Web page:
New dreams for possible victim of medical negligenceThe day Gershwin Fortune (26) was told that his leg would be amputated, after what seemed to be a mere dislocation, was the day he decided to make the best of the hand that life had dealt him. “Playing rugby has always been my passion”, says the father of 3 who has played this game since the early age of 6. In 2014 he started playing club rugby for Goodwood.
Accidents happenIt was during a friendly game in Greyton on 10 March 2018 that his life changed forever. Shortly after the game commenced at 16:00 he was tackled and broke his leg badly. The first aider on duty could not assist and an ambulance was called and arrived 30 minutes later. He was then transported to the state hospital in Caledon where he arrived at approximately 17:30. At almost 19:00 that evening he was given a general anaesthetic in order to try and re-align his leg. He only woke up at about 21:00 that evening to find that his leg was heavily bandaged. He was then told that his leg could not be relocated and that he was being transferred to Worcester hospital for surgery. At 23:00 that evening almost 7 hours after the initial injury took place, he was taken into theatre for a procedure that took 6 hours to perform. The surgeon visited him the Monday and informed him that they could not completely repair the blood flow to his leg and that there is a chance that he might lose his leg. The Dr explicitly told him (Gershwin) that if he only arrived an hour earlier, they could probably have saved his leg. He underwent another round of surgery that same day and recuperated for a week, after which he was informed that sadly his leg would have to be amputated. His first response was shock, as he would not be able to play rugby again. He was employed as a Process Operator at Clover, and also worried about providing for his family since his job required physical labour and he worked a lot of overtime. He was discharged and spent a month and a half at home.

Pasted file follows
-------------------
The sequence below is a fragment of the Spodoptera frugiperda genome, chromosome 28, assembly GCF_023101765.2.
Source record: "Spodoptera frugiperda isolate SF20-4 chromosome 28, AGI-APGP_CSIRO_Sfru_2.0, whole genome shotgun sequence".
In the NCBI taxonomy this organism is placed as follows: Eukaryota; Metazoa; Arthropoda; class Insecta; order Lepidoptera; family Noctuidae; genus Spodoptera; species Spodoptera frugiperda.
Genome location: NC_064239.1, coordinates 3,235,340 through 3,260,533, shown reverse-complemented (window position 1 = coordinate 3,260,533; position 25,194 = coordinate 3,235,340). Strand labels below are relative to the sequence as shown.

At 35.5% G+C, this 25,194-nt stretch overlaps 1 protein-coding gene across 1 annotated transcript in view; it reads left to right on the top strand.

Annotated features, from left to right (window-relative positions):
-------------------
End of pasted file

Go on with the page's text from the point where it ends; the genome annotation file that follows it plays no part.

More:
A time for adjustmentDuring this time, he had to come to terms with the fact that his life would never be the same. He would never play ball with his 8-year old daughter and 5-year old son again. He had a new-born to take care of and he had to learn to drive an automatic car and to walk with crutches until his leg healed sufficiently to receive a prosthetic limb. Yet, Gershwin decided to make the best of what life had dealt him. He joined the Paralympic athletics team at Maties in the javelin, shot put and discus categories. Even though he cannot play rugby anymore he remains involved as a coach at the Goodwood Rugby Club, coaching the 0/20 team. He wants to remain as independent as possible, yet the stark reality is that he requires help with menial tasks such as carrying things around or going to the store. A case of medical negligence is currently being investigated by Simpsons Attorneys in Bellville in order to claim for his pain and suffering, loss of income as well as future medical needs. This will include prosthetics and physiotherapy. Gershwin also states that he would like to join a medical aid as to not be at the mercy of a state hospital in future.
Medical negligenceWith serious consequences for both the patient and their families, medical negligence is an area of Personal Injury Law, which is fast becoming more and more important in South Africa. The decline in the level of healthcare in South Africa is further contributing to malpractice. Each case for medical negligence is unique and a claim will be dependent on several important factors, such as:
- The definition of medical negligence in terms of the Law
- The severity of the injury
- Whether the duty on the part of the medical practitioner was properly performed
- Whether there was sub-standard care provided to a patient, where the patient suffered an injury or loss as a result
- Whether the medical assistance provided was in line with the standards of good practice in South Africa.